1. Author

      Hi James. Good to hear that you’re keeping your house tidy. Not sure about you standing against Boris. He might emerge from this a better leader…….or not. Nick

  8. Yes, a great idea, Nick – I’m sure we’re all missing our lovely Monday evenings and will enjoy staying in touch with one another. Paul and Carol are hoping to keep their VoiceWorks group going via Zoom – and we had a little taster session with some interesting results.Your blog is a great way of staying in contact and having some fun. I look forward to reading the next episode and hearing about what you’re listing to and recommending. Warm wishes to you and Robin.

    1. Author

      Hi Anna. Thanks for signing up. Nick

  9. I’m not generally a blogger but shall enjoy reading this one even if I don’t take part in the general conversation. Thank you Nick. You and Robin keep safe and well.

  10. Could we sing together with Zoom? A U3A Group I belong to are trying it out this week. If we find we can all talk at once, it should be possible to sing? The ESBC WhatsApp group put up a recording by the King’s Singers which showed exactly what ‘Now is the month of Maying’ ought to sound like. Maybe we could do with listening to ‘When David heard’ for the sake of our next meeting, whenever. It turns out to be?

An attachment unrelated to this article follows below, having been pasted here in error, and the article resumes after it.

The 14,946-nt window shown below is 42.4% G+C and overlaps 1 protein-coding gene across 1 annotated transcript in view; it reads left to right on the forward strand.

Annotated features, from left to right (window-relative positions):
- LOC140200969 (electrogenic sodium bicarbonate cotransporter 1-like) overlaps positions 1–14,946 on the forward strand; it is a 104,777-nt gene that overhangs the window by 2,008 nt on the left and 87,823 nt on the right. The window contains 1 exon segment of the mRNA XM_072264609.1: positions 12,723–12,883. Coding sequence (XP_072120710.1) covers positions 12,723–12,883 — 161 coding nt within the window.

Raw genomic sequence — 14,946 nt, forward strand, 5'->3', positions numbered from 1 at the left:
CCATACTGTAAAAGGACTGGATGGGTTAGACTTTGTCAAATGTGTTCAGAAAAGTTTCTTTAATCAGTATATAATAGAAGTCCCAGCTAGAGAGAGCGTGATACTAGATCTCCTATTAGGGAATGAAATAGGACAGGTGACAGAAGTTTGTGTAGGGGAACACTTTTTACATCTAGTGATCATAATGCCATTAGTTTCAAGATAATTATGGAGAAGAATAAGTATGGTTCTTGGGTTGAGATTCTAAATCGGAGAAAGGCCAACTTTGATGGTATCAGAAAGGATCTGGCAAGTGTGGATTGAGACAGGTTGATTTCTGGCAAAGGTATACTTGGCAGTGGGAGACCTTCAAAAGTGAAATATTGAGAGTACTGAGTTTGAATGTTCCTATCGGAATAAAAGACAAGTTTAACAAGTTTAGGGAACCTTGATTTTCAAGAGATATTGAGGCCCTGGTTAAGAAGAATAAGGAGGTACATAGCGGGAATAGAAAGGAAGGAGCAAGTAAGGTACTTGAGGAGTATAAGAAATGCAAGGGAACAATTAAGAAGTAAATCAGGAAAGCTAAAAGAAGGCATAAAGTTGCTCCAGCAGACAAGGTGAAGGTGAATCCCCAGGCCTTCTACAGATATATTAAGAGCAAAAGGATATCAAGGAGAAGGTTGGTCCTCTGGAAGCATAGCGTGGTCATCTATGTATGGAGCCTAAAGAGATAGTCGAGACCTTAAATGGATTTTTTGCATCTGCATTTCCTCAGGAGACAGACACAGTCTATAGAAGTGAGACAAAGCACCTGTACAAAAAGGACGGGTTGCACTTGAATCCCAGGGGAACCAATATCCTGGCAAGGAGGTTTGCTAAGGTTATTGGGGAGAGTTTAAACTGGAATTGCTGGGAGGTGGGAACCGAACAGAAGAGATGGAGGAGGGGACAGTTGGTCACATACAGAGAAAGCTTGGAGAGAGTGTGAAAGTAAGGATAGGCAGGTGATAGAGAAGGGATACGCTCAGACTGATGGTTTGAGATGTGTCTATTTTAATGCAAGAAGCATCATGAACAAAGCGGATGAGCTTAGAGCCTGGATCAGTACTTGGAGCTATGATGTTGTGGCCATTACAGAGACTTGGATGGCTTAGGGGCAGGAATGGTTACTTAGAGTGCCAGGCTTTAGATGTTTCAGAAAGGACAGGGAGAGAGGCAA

It must be particularly maddening for you, Nick, to have had so many projects cancelled or interrupted. I’m glad churches are still open for you to play the organ.
    Best of luck to everyone,

    1. Author

      Hi Bridget. Nice suggestion about the Tomkins. Try this on Youtube – it’s in the right key. In fact if you close your eyes slightly, you might imagine this is Lewes Chamber Choir in Hamsey church https://www.youtube.com/watch?v=wvY1HEVKVPM Nick

  11. Great idea, and I look forward to seeing you again at ECS. It was always a joy listening to your piano playing ….I will miss that enormously. Waiting for your next blog……
    In anticipation 😀🎶🍿🍫🍰🍷
    Karen Nicholls

    1. Author

      Hi Karen. Thanks for signing up. Nick

  12. First of all, Nick, a huge thank you for the tremendous amount of work you put into Gerontius. I had previously only heard this work once, about 45 years ago, and it is nothing that I would, in the normal way of things, have listened to again. But I have grudgingly come to concede that it is, without question, a great work. It’s the hardest thing I have ever worked on as a choral singer but the rewards have been considerable. So by no means was everything lost by cancellation of the performance.